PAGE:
Professors Submit Brief Supporting FSOC’s Authority

In MetLife, Inc. v. FSOC, MetLife Inc. v. FSOC, 15-cv-00045, U.S. District Court, District of Columbia, “fifteen law and finance professors from leading universities whose research focuses on financial regulation and administrative law, including [Dodd-Frank],” submitted an Amici curiae brief on behalf of the FSOC containing “analysis and academic research” in support of FSOC’s determination that MetLife should be regulated as systemically significant. The professor’s argue that a court has the authority to overturn the determination of FSOC only if such determination was “arbitrary and capricious.” The brief emphasized the “great deference” that courts should be required to show to “the nation’s sole regulatory body with a view of the full sweep of financial markets.”

Lofchie Comment: From a legal standpoint, the principal argument that the learnéd professors make is that the courts do not have the authority to overturn FSOC’s designation of MetLife because (i) the standards by which FSOC’s decisions are judged remain quite low and (ii) the “complex and dynamic nature of systemic-risk analysis often renders quantitative measures [i.e., objective standards] unduly narrow or even misleading. . . .” According to the professors, FSOC is in the business of making “predictive judgments,” and for the courts to “second-guess predictive judgments of this type would do more than improperly interfere with agency prerogatives.” The courts cannot even examine the process by which FSOC made the MetLife decision, since it is a “very basic tenet of administrative law that agencies should be free to fashion their own rules of procedure.”

Much of the substance of the professors’ argument is sound. In Dodd-Frank, Congress gave FSOC authority that is too open-ended to allow any “legal” basis for challenging any of its decisions. There is no basis for any court to overturn a decision that is not subject to any objective standard, is based entirely on predictions of the future, and is not subject to any procedural standard.

Notwithstanding the difficulty of the plaintiff in this case to find a legal basis for challenging the FSOC’s decision, a free society is not based on the eternal truth that “administrative agencies should be free to fashion their own rules of procedure.” A free society should be based on the existence of objective rules that can be understood and interpreted by both the persons to whom the rules apply and by the courts. These rules are supposed to serve as a constraint on the power of the government – even on the freedom of administrative agencies.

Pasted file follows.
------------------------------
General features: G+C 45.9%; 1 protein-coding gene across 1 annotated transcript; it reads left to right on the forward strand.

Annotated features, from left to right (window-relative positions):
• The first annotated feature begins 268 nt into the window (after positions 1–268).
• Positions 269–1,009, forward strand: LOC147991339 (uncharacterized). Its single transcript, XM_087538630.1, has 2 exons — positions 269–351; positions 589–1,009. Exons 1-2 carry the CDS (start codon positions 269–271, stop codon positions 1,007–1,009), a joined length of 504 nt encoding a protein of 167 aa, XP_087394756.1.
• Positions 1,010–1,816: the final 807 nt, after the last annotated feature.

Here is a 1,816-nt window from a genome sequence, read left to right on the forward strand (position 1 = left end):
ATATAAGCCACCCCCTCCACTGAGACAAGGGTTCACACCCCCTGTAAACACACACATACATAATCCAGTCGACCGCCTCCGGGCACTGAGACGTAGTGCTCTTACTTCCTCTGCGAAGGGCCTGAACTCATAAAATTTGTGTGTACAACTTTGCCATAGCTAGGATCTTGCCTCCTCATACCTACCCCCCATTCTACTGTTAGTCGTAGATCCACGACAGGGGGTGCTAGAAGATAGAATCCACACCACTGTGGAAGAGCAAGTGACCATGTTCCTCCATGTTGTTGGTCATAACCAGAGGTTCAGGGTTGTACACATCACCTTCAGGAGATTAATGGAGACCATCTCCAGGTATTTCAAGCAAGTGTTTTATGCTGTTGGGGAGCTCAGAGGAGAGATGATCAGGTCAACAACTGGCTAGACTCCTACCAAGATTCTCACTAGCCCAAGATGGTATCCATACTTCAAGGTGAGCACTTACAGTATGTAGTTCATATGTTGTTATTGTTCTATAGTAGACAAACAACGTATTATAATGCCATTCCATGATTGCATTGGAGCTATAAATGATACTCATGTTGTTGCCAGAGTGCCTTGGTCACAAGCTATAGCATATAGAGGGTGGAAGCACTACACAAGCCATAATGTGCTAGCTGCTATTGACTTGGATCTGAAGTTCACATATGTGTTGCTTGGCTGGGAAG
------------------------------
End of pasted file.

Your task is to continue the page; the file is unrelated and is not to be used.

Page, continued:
In support of the freedom that should be granted to administrative agencies, the professors compare the power of FSOC to that of the National Security Council, another “administrative entit[y having] . . . similarly weighty responsibilities.” However, this comparison misses a fundamental difference between FSOC and the National Security Council. The National Security Council deals with the enemies of our country, while FSOC deals with American citizens and businesses. The fact that the National Security Council operates with a certain freedom from procedural or substantive restraints does not mean that it should serve as model for domestic regulation.

As for the “analysis and academic research” that powered the professors’ brief, it is not outwardly apparent that “Congress carefully designed the FSOC’s structure and procedures,” “[a]nticipating that [FSOC’s] work would demand deep expertise and probabilistic judgments.” Turning out a 2,000 page statute in a couple of months with no previous reports and little substantive debate does not demonstrate a careful design unless one is grading on a curve (and the professors’ students are doubtless all above average).

The professors quote a variety of financial figures that, according to them, demonstrate MetLife’s systemic significance. Yet their central argument is that “quantitative measures [are] unduly narrow or even misleading”. Should it not be sufficient for them to persuade us to concede to FSOC’s collective wisdom and “predictive” prowess?